Contrast that with stakeholder capitalism as it has evolved—that is, the view that corporations should not only maximize their value subject to complying with all laws, but that they should also be willing to do many things that reduce their value in pursuit of some other set of objectives related to good citizenship as it is defined by some group, some pension fund, some politician running for office, some newspaper, or some ESG rating agency.

If one is an ESG enthusiast, one should be able to answer three questions: First, exactly whose preferences should the stakeholder-maximizing firm consider, recognizing that the preferences of people are bound to conflict?

Second, what weights should the firm attach to each of the possible stakeholder objectives other than value maximization?

Third, without a clear delineation of which people, which specific preferences, and which weights are being pursued, how do we hold the CEO or the investment manager accountable for failure to achieve desirable outcomes?

There is a lot of hubbub about stakeholder capitalism, but I have not heard advocates even try to address these three fundamental questions. I believe the reason for that is that they don't have good answers to any of them. That is because it's not possible to come up with good answers to them.

With respect to the first question, once the CEO or fund manager has given up on democracy to determine the constraints on value maximization, there is no clear way to decide which objectives "society" is demanding of him or her.

Second, unless one is very self-confident about his or her ability as a central planner, and also willing to impose his or her own views on others, no one has any way of knowing what weights to attach to those many amorphous objectives. Should the firm sacrifice value mainly to make its workers happier (perhaps by paying them above-market wages) or should it sacrifice value by avoiding the use of fossil fuels?

Third, given that investors have no clear way of weighting or even measuring these actions credibly, it is impossible to define a standard that can be used to hold CEOs or ESG-minded asset managers accountable for achieving ESG objectives.

So, what do we do? We can reject this approach to governing firms and investing in stocks as incoherent. But some might object, hoping that perhaps we can rely on some wise sage who can answer these three difficult questions to advise us on how to measure ESG compliance so we can decide whether we are willing to tolerate the value-creating shortcomings of the CEO or asset manager because of an overall ESG achievement that more than compensates for it.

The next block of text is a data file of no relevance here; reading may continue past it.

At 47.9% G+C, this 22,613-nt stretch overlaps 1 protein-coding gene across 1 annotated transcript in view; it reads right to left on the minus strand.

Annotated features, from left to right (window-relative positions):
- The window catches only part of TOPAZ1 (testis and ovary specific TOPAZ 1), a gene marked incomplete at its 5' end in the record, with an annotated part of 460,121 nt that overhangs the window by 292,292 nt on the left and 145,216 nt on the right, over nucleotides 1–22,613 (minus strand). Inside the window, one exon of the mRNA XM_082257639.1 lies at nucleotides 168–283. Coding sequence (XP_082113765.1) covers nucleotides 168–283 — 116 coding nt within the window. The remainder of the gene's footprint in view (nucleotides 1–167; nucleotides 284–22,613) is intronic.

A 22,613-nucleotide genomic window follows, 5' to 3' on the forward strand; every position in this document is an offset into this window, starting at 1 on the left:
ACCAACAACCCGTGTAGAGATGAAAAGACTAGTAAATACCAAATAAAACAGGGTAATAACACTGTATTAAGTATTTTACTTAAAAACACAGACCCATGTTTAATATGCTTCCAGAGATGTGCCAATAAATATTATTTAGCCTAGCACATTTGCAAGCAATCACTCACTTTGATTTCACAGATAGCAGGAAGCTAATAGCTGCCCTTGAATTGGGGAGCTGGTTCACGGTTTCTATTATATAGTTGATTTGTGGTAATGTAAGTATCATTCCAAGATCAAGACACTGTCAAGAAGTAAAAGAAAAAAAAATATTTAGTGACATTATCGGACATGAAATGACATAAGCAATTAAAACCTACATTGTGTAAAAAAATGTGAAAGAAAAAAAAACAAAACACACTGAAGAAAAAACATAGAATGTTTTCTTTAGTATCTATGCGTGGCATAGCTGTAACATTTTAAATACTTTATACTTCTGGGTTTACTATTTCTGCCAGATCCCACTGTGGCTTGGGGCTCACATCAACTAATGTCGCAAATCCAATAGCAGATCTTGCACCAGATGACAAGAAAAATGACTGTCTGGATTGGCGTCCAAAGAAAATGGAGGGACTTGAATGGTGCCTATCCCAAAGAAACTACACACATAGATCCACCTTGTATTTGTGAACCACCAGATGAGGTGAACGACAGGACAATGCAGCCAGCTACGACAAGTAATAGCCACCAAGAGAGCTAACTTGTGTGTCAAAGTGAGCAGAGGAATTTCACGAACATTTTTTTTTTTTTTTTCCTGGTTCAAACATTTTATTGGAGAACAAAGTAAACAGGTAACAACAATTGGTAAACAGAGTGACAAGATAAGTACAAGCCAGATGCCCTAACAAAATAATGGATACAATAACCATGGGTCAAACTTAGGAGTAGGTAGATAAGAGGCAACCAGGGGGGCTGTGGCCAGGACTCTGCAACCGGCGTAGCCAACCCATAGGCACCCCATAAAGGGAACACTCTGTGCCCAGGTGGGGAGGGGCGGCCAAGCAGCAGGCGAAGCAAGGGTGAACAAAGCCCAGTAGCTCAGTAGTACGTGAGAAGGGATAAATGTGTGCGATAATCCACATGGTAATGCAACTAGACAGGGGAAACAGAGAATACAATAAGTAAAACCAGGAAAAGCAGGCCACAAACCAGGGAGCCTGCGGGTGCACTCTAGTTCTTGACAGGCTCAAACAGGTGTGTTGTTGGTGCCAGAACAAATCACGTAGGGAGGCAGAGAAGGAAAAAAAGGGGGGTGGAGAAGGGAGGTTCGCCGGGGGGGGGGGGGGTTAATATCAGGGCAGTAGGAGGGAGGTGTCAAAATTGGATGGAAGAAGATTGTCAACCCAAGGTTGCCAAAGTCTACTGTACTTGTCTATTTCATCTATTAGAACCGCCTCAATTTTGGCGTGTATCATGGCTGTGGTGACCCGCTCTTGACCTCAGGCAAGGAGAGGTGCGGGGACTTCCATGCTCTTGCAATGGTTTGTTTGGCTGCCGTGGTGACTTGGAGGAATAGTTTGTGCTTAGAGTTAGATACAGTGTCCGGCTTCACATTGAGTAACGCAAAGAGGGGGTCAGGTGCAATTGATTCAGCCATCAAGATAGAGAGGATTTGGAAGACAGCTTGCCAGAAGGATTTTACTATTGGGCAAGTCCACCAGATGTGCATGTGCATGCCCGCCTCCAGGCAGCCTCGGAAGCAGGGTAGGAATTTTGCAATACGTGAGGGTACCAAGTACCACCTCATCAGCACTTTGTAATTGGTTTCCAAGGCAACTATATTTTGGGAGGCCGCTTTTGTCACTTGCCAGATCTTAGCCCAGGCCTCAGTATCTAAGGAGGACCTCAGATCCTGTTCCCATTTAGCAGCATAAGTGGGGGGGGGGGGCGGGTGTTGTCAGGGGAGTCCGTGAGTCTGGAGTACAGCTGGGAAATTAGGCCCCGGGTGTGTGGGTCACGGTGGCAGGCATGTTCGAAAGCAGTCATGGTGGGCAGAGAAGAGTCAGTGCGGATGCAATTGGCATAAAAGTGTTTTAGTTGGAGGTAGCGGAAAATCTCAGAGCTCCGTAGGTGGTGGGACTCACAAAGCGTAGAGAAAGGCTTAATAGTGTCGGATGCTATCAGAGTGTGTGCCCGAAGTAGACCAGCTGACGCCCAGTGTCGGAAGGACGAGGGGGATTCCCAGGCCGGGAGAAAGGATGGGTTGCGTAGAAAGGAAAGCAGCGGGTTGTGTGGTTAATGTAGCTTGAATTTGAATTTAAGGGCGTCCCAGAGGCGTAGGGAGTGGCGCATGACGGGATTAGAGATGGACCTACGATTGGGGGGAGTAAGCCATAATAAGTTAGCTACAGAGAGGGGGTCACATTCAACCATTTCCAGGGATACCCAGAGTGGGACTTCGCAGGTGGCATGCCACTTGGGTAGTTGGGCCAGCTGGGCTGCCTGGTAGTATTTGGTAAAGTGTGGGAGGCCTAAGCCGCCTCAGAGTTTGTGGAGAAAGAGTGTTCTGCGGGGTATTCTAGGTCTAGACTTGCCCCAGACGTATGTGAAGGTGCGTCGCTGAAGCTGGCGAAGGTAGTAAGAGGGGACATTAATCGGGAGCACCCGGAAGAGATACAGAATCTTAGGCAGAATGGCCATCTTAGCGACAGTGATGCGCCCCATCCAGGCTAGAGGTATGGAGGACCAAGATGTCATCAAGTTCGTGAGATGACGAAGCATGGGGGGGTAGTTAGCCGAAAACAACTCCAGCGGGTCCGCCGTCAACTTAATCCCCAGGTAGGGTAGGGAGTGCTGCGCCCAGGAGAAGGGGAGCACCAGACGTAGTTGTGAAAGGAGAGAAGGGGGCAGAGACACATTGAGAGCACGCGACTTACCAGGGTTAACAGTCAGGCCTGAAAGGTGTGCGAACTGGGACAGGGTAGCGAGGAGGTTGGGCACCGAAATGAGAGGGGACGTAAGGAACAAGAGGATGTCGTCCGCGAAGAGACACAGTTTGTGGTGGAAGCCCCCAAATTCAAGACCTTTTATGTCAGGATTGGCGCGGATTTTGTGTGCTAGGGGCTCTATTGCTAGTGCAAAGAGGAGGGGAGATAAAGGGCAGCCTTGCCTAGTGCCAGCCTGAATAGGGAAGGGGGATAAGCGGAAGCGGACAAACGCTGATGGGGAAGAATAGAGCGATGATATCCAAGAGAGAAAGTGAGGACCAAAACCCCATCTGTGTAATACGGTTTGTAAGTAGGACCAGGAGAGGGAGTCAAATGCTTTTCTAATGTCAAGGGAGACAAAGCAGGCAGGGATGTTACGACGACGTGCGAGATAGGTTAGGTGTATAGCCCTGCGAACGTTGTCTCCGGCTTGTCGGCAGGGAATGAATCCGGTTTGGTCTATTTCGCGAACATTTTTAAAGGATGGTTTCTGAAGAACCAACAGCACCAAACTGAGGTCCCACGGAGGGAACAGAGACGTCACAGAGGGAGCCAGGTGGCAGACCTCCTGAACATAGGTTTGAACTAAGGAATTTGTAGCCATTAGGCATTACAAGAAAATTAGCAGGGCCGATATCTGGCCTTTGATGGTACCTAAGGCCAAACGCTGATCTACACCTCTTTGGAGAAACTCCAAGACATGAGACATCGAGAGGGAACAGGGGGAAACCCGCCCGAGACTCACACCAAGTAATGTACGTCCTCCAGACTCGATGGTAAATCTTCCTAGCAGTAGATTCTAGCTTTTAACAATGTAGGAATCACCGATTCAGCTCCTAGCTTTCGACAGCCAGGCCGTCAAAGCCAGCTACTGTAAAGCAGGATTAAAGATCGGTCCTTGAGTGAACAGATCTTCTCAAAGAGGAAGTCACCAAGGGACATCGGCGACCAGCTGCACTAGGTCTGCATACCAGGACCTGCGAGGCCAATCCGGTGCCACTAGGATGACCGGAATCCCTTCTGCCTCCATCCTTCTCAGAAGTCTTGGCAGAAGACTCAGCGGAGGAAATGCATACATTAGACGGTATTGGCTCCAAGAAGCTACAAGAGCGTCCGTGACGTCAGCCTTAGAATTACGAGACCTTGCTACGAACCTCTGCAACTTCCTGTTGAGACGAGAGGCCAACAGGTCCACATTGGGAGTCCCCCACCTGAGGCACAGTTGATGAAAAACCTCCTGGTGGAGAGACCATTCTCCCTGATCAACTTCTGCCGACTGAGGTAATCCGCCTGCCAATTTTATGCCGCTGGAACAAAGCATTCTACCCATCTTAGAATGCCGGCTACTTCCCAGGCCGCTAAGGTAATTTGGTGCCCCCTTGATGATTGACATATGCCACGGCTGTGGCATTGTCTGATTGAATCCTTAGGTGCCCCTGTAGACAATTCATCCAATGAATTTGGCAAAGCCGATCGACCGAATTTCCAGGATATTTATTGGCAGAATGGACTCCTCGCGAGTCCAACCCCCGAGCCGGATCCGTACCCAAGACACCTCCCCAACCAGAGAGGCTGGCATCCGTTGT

But specifically, what objectives does the wise sage use? And how does the wise sage decide whether a firm is achieving those amorphous objectives that he has decided are correct? Is it right to assume that ESG ratings agencies are wise sages who know the right set of objectives and the right weights to attach to them, even though they don't bother telling us what those are? And is it right for us to assume that they have the correct incentives to monitor corporate behavior closely to ensure that companies are adhering to that unspecified weighted objective function?

We now have some research—Dr. Ruoke Yang's recent dissertation, cited above]—that can help us answer those questions. Let me summarize his findings for you (all the facts cited below can be found in his PhD dissertation).

First, Yang collected data from regulatory agencies' actions, legal filings, and newspaper reports to create objective measures of each dimension of E, S, and G. For example, his measure of E using regulatory agencies' actions measures whether a firm is found to have violated an environmental regulation. His measure of lawsuits measures whether it has been sued for an environment regulation, and so on.

Second, Yang asked whether ratings of E, S, and G, or other rating agencies' similar measures, forecast the outcomes for each of these three categories (as measured by regulatory, legal, or news outcomes). He finds that in the case of S and G, ratings have zero forecasting ability for outcomes. Strangely, in the case of E, they have negative forecasting ability. When a firm receives an improvement in its E rating, that is a signal that it will soon be found to be in violation by a regulator, or be sued for polluting, or be the subject of a news scandal about polluting.